Recently I had the great opportunity to deliver a keynote to managers of a legacy airline carrier. For a group just emerging from bankruptcy and a slew of wage concessions, the sense of optimism and spirit in the room was remarkable.
As I watched and listened to the folks interacting with each other before my remarks, it became clear that no corporate feel-good initiative had manufactured this enthusiasm. Rather it was a manifestation of the deep and enduring pride the individuals felt for the airline. Slipping into bankruptcy had embarrassed them, and they took it very personally. You could feel the unspoken mantra in the room almost shouting at you, "We will never let something like that happen again."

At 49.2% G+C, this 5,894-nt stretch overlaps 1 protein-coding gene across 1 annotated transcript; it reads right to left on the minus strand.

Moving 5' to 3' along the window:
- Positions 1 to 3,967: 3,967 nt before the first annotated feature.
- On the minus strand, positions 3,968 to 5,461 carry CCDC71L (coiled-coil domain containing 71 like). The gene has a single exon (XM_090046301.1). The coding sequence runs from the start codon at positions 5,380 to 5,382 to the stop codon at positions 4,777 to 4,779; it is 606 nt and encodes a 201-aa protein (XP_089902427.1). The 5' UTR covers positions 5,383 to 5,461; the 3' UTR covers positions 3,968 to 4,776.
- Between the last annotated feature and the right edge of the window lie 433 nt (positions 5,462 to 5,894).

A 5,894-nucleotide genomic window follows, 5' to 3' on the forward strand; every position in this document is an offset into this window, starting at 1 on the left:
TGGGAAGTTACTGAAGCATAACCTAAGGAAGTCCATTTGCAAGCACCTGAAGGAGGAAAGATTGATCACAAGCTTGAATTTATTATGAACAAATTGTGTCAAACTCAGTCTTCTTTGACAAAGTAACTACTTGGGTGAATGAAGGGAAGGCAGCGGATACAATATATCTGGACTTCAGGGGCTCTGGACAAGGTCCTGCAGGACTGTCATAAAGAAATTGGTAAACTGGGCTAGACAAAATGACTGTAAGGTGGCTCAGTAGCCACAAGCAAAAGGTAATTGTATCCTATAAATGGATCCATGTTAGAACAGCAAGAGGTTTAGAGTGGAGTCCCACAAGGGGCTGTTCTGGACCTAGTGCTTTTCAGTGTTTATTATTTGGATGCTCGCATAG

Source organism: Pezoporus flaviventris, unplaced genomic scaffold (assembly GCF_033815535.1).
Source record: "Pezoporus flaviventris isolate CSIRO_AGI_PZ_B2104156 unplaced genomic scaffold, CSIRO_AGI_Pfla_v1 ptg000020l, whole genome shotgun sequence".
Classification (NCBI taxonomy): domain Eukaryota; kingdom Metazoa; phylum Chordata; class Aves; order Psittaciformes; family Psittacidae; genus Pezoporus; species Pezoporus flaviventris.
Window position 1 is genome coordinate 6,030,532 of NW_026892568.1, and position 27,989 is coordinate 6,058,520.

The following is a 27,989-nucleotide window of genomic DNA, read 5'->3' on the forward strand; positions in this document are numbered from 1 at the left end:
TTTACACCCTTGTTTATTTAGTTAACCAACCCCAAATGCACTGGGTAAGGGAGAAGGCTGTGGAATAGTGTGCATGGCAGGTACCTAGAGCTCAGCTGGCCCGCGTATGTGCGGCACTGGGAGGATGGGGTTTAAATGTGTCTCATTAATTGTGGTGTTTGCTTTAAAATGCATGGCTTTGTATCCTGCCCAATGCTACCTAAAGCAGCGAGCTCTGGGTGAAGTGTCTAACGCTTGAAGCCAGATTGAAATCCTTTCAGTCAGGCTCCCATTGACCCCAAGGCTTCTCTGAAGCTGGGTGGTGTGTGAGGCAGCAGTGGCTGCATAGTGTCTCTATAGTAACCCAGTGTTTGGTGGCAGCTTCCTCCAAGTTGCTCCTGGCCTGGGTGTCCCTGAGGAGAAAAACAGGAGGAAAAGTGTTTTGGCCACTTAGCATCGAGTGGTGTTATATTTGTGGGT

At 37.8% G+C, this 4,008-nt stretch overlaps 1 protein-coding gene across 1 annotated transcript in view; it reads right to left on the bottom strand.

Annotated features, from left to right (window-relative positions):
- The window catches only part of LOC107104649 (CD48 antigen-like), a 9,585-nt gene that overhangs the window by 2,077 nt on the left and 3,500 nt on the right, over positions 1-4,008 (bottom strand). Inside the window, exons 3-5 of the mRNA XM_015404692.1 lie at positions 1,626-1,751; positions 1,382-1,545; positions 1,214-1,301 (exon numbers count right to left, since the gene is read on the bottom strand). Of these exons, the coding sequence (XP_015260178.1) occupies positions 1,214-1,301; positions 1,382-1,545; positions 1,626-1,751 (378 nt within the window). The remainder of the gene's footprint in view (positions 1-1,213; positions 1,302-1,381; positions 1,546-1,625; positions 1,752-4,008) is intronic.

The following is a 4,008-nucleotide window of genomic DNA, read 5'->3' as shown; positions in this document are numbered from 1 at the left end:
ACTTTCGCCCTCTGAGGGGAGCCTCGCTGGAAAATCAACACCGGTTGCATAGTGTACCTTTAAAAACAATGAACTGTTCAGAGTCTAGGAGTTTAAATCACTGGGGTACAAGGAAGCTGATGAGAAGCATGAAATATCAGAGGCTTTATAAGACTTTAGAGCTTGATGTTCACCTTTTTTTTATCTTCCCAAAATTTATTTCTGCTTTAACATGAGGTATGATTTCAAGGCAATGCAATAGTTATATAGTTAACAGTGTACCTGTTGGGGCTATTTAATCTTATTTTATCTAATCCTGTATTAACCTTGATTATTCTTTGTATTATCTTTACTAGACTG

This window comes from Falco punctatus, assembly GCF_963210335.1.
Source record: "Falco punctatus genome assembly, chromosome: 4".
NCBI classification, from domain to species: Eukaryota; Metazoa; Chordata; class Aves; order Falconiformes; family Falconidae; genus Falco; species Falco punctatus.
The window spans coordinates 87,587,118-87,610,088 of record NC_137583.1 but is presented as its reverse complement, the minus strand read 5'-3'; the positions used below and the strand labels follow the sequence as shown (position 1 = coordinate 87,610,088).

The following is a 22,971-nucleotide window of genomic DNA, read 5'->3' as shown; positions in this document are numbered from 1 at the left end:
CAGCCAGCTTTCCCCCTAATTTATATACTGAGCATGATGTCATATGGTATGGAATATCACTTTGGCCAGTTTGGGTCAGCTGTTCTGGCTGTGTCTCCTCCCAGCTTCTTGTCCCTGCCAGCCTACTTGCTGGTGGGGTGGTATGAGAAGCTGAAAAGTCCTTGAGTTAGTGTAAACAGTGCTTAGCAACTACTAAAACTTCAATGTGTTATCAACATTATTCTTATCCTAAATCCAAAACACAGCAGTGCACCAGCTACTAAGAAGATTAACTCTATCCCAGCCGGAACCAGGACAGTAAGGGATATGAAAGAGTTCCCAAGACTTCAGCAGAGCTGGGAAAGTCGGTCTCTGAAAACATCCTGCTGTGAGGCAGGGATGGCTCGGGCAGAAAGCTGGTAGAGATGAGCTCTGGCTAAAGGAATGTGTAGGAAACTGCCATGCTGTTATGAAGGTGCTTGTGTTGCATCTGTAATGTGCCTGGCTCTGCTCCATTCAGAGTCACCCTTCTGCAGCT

In an industry as volatile as air travel, that's a tough prediction to make, but if any management team can pull it off, I left convinced these several hundred folks have the right stuff to do so.
I also left reminded again of a most valuable lesson: incentives and punishments can never be as effective in shaping employee behavior and commitment as the natural force of employee pride in the product you offer and the environment in which they work.